- By Thomas E. RicksThomas E. Ricks covered the U.S. military for the Washington Post from 2000 through 2008. He can be reached at email@example.com.
By Rebecca Frankel
Best Defense Chief Canine Correspondent
There has been a lot of response to the Taliban’s recently released video footage in which it touts the capture of what it originally claimed was a U.S. military dog called Colonel. Thursday morning’s initial reports lacked much in-depth reporting and it turns out the dog is thought to have been attached to British forces and originally went missing in December after a NATO mission gone wrong. The majority of headlines and discussion were focused not on the validity of the reports or the video, but just the news that a war dog was captured.
Later commentary yesterday, like this Washington Post blog post, attempted to broaden the discussion by asking the question: "Why do we care about this dog?" I take issue with this on a few levels, but on its face this is not a totally worthless question to ponder. However, in this instance it’s the wrong question. It begs an answer that needs no validation. You don’t have to be a dog lover to understand that. You don’t even have to weigh the ethics of waging war or the cost of life — whether soldier, civilian, or canine — to understand that. Yes, it pulls heartstrings to see this dog, confused and uncomfortable. But the gut twist of this footage doesn’t begin and end with the emotion of seeing a dog in the hands of men who may very well end his life. It’s not just a hit to our collective morale.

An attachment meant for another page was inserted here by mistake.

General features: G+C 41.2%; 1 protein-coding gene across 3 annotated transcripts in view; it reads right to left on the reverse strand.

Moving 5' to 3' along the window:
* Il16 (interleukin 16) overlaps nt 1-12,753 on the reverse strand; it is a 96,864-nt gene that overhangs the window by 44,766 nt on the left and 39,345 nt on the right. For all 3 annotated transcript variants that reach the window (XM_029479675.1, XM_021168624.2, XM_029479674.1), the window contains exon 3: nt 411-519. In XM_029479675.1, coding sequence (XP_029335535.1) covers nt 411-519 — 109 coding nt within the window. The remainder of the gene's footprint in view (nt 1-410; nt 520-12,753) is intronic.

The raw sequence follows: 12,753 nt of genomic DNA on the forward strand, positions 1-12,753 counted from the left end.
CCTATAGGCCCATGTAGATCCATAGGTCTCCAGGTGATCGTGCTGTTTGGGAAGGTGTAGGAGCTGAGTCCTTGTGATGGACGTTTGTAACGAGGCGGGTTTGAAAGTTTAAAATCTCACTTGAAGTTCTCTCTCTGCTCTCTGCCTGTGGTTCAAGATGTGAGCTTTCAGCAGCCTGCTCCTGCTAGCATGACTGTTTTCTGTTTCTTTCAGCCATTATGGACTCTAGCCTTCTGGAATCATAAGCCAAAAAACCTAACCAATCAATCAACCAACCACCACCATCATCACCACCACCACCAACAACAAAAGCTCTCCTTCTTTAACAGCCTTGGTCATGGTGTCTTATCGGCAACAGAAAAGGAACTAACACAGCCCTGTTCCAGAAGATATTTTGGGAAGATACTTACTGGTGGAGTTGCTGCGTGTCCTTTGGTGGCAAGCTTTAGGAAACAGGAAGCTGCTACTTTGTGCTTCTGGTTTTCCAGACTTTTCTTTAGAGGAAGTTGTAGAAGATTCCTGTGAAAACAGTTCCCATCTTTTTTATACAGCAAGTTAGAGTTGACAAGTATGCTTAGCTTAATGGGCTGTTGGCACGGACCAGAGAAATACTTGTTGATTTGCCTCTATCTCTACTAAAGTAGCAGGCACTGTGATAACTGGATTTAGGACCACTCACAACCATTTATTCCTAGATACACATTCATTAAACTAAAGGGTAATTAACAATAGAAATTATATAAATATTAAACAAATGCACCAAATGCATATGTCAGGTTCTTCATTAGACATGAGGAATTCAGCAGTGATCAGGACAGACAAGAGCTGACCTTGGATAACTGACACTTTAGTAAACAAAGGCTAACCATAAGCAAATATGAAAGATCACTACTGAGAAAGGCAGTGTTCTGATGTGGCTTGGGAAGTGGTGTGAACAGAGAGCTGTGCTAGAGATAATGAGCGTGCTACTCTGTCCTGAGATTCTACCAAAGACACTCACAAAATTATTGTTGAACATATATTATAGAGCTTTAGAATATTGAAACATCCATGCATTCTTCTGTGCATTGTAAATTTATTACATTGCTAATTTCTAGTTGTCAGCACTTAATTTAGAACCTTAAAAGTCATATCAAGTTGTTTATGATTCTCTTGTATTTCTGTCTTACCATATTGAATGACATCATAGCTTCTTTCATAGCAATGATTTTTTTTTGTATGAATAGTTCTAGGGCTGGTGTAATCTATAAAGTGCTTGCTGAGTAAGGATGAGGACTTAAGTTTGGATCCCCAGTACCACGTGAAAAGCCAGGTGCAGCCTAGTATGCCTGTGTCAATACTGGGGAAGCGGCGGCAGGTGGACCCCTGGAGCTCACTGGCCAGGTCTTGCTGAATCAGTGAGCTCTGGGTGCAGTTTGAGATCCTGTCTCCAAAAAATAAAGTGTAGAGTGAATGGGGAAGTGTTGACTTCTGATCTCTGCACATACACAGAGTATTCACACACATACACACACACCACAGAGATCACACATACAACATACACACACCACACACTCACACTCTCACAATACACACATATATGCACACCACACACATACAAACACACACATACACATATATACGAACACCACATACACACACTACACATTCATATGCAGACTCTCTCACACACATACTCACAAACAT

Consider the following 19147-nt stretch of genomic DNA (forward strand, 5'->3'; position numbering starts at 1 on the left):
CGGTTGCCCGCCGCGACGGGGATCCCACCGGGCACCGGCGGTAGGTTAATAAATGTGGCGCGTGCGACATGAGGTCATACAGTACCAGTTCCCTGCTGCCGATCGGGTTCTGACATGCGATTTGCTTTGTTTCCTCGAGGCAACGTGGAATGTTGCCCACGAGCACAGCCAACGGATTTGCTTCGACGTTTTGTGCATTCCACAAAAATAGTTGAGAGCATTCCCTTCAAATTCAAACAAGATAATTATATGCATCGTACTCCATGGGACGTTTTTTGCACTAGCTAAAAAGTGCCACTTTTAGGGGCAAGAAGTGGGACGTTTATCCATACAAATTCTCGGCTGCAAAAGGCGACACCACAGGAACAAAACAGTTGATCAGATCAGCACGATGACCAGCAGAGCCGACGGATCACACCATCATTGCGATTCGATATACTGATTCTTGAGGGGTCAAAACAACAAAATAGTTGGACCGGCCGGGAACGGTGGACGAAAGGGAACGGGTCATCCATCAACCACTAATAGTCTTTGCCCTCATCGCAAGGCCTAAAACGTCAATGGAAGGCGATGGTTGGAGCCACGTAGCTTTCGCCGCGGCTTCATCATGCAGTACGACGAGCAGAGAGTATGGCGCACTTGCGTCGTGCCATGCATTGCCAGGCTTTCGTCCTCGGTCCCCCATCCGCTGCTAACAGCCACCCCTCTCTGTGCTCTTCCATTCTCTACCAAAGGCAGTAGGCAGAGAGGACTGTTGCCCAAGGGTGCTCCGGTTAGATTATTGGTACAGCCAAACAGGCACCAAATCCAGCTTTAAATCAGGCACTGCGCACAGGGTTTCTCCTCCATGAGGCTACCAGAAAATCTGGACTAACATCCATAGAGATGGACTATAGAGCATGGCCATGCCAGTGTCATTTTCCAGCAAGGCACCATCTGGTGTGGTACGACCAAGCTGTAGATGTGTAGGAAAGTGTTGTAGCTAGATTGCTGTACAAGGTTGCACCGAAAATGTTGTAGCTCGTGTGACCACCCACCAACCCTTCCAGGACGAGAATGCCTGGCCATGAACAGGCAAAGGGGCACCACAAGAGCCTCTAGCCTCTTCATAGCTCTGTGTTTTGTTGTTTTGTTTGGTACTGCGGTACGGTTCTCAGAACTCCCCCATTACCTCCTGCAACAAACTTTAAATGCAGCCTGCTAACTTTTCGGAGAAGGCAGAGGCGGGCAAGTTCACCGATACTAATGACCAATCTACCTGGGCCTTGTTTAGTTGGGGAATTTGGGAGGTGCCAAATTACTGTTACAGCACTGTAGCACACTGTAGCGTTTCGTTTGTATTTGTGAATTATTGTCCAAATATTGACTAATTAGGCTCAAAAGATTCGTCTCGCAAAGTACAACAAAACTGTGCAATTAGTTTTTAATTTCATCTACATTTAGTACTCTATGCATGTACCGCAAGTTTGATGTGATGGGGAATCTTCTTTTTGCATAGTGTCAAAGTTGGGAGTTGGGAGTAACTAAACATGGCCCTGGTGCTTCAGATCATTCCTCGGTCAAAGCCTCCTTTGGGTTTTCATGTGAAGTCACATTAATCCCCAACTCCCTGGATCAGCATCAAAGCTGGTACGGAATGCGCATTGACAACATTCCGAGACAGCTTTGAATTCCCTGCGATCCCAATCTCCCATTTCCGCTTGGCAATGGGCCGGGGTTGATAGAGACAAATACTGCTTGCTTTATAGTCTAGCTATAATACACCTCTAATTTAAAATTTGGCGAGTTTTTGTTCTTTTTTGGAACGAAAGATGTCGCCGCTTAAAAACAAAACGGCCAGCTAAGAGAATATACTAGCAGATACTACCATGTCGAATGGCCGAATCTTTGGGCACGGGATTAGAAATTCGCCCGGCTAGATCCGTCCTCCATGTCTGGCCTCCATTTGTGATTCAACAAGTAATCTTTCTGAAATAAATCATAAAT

The question we should be asking — and forgive me, for I am repeating myself — is this: Why does the Taliban care about this dog?
Why does the Taliban think that releasing a video of this dog is going to make a difference to the U.S. military? For anyone who might scoff or pass this off as a clumsy move on behalf of a few Taliban fighters who, by showing off a handful of weapons and a dog, believed they scored a victory against their enemy, seriously underestimates how seriously NATO forces need and rely on these dogs. They also underestimate how good these dogs are at their job, how many lives they save, and how much the men and women on the ground value them — consider them a fellow soldier more than a tool or piece of equipment.
I hate to say it, but the Taliban got it right when they banked they’d gotten their hands on something of unquantifiable value. And that’s a bit of news worth noting.